Stevie, I'll tell you what I know and not speculate on what I don't. My own servo system is a "modern" digital system in that the amplifiers, like a stepper, accept step and direction signals from the control. The encoder is the primary feedback device. Within the EEPROM of the amplifiers resides a number of parameters which the system uses to control the motion.
Let's say the control asks for a 5" rapid move. For simplicity sake, the servo may be viewed as a stepper with the number of "steps" equal to the encoder resolution. The control creates a ramping profile, and begins to move the motor. It has already determined the number of encoder "steps" that must be moved to make the 5". While the system is in motion, the control continually tracks the position and importantly the velocity of the servo. Deviations in position and velocity are continually corrected based upon a mathematical algorithm known as a PID (Proportional-Integral-derivative) loop. These values are known as the servo's "tuning" and contribute to the speed and accuracy of the system.
This whole "stepper-like" behavior of a digital servo system confused me at first. It seemed that with this method, why not use steppers anyhow? Well, you still have all of the torque and speed advantages of a servo over a stepper. The servo's torque does not rapidly fall off with speed. There is no cogging; the PID and the control create the smooth motion expected with servos.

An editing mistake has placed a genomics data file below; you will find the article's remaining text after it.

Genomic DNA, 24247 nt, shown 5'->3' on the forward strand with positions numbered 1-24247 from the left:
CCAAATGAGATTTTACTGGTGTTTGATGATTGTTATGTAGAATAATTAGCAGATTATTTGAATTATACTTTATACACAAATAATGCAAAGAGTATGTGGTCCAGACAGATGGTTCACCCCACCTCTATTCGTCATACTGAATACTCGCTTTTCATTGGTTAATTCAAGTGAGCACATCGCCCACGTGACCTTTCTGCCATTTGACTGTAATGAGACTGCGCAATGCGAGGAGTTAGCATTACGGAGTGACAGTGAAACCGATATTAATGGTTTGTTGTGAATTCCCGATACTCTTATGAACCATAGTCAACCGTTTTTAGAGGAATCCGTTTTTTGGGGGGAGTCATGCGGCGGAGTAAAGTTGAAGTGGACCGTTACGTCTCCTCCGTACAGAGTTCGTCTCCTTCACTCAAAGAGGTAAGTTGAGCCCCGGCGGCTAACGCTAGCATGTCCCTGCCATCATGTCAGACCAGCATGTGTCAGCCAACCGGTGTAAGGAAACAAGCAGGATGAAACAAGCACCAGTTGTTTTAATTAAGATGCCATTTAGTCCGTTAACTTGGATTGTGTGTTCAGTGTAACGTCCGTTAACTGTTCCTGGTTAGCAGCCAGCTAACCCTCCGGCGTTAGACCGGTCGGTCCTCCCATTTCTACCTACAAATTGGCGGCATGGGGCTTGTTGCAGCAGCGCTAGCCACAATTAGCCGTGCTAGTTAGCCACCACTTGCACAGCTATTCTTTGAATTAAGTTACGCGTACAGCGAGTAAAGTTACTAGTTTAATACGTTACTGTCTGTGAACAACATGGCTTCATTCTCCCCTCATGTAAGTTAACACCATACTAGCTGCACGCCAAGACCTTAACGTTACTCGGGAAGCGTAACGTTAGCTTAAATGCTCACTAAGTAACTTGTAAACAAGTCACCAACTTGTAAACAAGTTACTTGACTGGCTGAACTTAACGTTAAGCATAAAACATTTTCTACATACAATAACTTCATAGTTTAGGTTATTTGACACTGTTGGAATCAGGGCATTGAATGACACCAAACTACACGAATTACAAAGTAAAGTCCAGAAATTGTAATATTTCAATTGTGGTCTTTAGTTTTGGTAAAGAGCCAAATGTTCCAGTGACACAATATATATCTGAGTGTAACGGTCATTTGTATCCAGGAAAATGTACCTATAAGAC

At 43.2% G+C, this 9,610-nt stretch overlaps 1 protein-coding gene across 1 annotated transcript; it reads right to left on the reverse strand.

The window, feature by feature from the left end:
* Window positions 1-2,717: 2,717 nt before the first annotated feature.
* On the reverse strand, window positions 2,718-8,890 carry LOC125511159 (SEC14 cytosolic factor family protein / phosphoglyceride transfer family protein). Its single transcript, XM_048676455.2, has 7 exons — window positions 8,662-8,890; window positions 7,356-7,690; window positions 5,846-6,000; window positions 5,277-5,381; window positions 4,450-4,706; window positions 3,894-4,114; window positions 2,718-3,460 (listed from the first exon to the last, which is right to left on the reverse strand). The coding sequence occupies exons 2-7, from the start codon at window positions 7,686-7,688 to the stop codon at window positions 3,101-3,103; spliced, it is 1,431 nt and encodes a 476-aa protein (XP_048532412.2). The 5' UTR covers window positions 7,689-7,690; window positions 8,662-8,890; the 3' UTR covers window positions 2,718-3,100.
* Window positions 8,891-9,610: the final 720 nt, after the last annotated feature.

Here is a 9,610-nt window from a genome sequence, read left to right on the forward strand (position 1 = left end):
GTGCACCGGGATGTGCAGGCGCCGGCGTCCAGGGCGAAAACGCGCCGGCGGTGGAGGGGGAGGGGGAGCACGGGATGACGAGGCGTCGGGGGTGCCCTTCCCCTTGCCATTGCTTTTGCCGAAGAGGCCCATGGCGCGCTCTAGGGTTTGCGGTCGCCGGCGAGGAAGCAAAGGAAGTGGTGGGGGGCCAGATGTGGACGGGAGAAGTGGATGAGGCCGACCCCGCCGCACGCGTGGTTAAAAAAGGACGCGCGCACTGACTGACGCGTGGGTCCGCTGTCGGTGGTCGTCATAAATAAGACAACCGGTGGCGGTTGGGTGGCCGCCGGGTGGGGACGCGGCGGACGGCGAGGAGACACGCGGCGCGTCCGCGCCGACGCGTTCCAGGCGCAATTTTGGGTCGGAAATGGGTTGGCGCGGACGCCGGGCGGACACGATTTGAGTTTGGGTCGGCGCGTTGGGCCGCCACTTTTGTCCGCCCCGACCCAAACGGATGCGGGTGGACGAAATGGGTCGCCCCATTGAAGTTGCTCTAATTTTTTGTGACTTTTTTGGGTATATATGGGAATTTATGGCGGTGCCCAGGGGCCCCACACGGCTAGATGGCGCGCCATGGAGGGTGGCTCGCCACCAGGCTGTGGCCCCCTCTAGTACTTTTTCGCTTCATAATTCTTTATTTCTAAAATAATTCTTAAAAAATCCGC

I've also found that there is no advantage to a super-high res encoder. If I have one servo with a 2000 line encoder (8000 "steps") vs a 500 line encoder (2000 "steps"), to get any decent speed out of the 2000 line encoder, I have to tell the system to treat the ticks as blocks of 4 or 8, defeating the purpose of having all those lines on the encoder disk. With a 500 line / 2000 tick encoder, each tick consumes 0.0001" of axis travel on a 0.200"/turn screw direct drive, plenty accurate and usually beyond the mechanical capability of our home shop conversions.
The hall lines are for commutation of the brushless servo... they're part of the basic hardware that allows the servo to be rotated in a specified direction. Brushed servos don't use commutation, all of the info of the state of the servo (position and velocity)comes from the encoder.
That's all this CNC noob knows at this point. Having messed with steppers long ago, the speed and accuracy of a good servo system still amazes me.
Someone with more experience with older systems (resolvers/tachs) will need to pipe up with their theory.